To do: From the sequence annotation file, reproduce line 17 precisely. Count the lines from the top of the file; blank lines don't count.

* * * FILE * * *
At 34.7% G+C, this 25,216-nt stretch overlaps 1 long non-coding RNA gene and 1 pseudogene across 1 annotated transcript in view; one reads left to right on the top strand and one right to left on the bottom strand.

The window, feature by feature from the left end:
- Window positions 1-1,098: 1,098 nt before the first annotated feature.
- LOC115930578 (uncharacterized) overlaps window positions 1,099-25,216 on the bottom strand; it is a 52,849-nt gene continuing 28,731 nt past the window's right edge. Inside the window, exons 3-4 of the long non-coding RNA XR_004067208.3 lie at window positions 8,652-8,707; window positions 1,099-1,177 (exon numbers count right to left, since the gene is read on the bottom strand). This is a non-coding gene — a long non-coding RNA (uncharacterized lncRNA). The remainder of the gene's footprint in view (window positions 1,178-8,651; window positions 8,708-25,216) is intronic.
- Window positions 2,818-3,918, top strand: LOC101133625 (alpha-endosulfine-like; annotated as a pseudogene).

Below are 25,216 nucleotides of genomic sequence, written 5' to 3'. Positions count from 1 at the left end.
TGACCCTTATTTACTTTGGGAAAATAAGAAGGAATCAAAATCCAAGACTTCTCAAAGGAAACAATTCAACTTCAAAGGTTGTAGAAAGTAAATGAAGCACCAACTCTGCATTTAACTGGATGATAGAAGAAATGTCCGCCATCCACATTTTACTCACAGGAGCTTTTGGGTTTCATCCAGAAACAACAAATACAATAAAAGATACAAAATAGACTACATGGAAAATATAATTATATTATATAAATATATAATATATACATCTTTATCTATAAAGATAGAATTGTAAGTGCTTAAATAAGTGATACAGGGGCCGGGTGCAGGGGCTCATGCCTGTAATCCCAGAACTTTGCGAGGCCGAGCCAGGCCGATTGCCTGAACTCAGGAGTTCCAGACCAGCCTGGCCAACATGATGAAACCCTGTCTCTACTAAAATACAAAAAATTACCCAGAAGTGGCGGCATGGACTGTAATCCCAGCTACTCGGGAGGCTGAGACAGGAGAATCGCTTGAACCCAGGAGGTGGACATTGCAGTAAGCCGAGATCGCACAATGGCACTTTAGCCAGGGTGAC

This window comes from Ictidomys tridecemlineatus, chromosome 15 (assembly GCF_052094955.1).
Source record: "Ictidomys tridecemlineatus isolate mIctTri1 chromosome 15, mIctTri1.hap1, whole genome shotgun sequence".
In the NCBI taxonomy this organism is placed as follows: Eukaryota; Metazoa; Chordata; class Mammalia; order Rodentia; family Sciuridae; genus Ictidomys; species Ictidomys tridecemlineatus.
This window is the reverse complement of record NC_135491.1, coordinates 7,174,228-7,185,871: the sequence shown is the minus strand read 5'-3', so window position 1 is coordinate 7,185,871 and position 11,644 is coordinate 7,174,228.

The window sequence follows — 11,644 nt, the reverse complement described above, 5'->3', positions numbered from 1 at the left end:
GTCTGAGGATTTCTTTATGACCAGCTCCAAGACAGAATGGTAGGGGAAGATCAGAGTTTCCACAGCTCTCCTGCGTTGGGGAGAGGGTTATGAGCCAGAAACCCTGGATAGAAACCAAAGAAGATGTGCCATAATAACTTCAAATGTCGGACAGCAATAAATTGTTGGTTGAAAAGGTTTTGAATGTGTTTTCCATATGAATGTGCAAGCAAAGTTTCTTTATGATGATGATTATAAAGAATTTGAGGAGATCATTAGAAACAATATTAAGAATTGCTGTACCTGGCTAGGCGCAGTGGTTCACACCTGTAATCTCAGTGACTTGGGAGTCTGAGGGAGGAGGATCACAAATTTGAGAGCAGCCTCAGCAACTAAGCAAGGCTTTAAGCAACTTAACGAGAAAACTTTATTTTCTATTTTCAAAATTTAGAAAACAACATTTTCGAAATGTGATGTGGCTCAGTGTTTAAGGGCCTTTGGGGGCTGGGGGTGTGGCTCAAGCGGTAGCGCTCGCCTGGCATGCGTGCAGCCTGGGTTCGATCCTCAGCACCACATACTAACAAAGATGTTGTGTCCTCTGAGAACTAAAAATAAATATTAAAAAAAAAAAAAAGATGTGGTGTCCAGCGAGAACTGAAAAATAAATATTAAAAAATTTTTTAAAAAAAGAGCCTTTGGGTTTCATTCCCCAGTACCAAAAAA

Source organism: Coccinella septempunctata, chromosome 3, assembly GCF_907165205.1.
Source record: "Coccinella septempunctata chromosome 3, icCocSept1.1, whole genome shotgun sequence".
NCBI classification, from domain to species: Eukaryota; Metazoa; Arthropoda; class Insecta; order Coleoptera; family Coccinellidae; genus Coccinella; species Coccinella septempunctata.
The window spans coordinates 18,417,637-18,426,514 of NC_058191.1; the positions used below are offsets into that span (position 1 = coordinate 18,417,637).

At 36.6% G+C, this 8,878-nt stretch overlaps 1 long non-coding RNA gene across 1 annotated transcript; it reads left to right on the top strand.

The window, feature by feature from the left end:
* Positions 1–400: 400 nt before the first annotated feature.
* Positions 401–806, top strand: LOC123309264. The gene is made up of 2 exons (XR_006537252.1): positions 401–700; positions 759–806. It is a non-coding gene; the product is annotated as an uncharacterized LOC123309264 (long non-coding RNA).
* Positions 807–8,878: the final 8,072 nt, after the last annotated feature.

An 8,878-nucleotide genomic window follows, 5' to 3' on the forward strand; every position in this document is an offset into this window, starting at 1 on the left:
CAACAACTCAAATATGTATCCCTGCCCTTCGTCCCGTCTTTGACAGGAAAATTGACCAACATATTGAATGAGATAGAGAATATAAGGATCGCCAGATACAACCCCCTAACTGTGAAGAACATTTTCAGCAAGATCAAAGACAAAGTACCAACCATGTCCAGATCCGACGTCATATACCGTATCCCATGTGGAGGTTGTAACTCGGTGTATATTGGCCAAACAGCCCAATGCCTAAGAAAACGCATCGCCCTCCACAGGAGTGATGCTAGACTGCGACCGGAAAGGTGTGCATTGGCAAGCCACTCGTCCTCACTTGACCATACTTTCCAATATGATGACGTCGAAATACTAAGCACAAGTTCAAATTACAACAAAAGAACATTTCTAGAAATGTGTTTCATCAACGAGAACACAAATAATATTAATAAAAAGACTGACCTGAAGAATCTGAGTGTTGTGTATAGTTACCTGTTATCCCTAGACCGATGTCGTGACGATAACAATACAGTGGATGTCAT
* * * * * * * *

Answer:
The window spans coordinates 18,417,637-18,426,514 of NC_058191.1; the positions used below are offsets into that span (position 1 = coordinate 18,417,637).